Apple punishes Google, revokes tools to test apps

Apple punishes Google, revokes tools to test apps

Apple punishes Google, revokes tools to test apps

Apple has restored Facebook and Google's ability to install employee-only apps on its iPhones and iPads, after blocking them earlier this week.

In both cases, losing their enterprise certificates seemingly affected only internal apps, and not consumer-facing ones. This further clears that Apple will soon restore the search giant's enterprise development certificate.

That's because those features run on Facebook's internal, custom-built iPhone apps - and Apple had shut them all down, according to nine current and former employees of the companies, who requested anonymity because they were not authorised to speak publicly.

Facebook spokesman Andy Stone did not immediately respond to other questions.

This means that employee only apps and pre-release versions of Gmail, Google Maps and more no longer work at Google.

If Apple was unhappy with companies distributing apps developed under enterprise certificates to users outside of the enterprises, there would come the positive side of the issues, i.e. related how Apple implements the rule.

"Some said they would have to wait weeks to get app updates or changes approved through Apple's App Store". It was using its enterprise access to distribute a market research app.

Reports surfacing late on Thursday evening said that the functionality of some internal Google iOS apps had been restored, following close work alongside Apple.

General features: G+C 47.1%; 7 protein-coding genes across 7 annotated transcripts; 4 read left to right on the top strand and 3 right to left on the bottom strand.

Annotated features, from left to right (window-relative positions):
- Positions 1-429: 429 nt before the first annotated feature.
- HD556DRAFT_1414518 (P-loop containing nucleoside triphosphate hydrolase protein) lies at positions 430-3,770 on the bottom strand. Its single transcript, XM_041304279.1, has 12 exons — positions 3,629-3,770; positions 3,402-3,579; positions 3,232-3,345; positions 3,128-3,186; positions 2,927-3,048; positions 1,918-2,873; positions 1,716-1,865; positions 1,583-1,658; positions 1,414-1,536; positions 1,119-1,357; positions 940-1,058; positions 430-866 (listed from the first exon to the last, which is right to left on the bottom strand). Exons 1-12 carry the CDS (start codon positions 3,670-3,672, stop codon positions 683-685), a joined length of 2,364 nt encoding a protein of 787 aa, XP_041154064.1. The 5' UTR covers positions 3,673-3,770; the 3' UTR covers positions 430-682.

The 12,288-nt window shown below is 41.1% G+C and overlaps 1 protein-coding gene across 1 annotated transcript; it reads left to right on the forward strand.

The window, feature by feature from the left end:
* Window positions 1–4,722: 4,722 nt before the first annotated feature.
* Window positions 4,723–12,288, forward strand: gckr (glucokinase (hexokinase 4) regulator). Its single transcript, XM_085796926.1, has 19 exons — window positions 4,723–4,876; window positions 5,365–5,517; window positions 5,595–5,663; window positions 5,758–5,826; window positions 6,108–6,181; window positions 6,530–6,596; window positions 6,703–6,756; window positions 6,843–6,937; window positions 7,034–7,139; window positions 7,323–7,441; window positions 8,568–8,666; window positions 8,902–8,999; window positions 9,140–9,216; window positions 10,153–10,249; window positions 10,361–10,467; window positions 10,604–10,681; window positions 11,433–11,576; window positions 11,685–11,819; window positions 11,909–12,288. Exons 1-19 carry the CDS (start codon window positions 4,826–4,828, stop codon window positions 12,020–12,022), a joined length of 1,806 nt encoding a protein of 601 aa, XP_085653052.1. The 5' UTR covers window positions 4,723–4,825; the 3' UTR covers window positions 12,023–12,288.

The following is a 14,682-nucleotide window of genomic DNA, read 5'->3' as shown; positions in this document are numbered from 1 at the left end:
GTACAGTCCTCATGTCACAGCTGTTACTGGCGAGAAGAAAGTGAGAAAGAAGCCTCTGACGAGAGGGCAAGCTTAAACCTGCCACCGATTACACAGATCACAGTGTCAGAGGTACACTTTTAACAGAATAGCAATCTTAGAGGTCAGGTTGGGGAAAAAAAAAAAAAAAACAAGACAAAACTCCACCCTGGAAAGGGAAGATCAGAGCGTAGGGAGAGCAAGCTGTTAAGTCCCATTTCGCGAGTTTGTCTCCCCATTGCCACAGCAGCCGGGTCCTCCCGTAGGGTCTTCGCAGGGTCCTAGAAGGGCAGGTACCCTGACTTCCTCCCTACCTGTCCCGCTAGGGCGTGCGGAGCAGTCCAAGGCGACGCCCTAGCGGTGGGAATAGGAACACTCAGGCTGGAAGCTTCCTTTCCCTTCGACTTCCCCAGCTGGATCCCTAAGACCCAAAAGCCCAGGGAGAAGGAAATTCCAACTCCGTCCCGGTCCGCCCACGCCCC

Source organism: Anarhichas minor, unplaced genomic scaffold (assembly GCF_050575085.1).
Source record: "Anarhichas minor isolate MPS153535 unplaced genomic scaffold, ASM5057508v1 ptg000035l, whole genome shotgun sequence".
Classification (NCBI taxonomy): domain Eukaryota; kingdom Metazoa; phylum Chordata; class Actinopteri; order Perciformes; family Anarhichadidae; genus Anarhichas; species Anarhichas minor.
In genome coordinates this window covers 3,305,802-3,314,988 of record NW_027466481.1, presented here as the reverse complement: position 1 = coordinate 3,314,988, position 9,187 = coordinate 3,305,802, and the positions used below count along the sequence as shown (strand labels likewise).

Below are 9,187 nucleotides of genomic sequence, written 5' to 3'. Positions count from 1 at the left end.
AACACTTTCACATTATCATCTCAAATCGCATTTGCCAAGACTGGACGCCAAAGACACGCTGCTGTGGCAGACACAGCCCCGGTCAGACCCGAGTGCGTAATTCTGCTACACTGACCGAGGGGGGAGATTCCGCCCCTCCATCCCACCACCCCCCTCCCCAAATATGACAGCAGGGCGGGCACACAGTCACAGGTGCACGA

February 2018: Facebook quietly inserts a "Protect" link into its iOS app, which leads to a free app called Onavo Protect, a VPN owned by Facebook. This app is completely voluntary and always has been. The program is intended for companies to distribute in-house apps among employees, and by using it to deliver apps to the public, Facebook broke Apple's rules. In Google's statement, the company admits that there has been "a temporary disruption", seemingly confirming the rumor is true. When this was reported earlier this week by TechCrunch, both companies stopped the activity. In response to the scrutiny, Google pulled the app and apologized.

They're likely to cause a certain amount of chaos at Google, too.

In a statement to the New York Times' Mike Isaac, Facebook confirmed that Facebook is now "in the process" of returning its internal apps to working order. Would that have happened-ever-for a smaller company?

Apple's moves this week to clamp down on policy violations come as the company itself hit the headlines on Tuesday (29 January), after a major security flaw was unearthed in its FaceTime application, prompting NY governor Andrew Cuomo to issue a consumer alert, calling the bug an "egregious breach of privacy".

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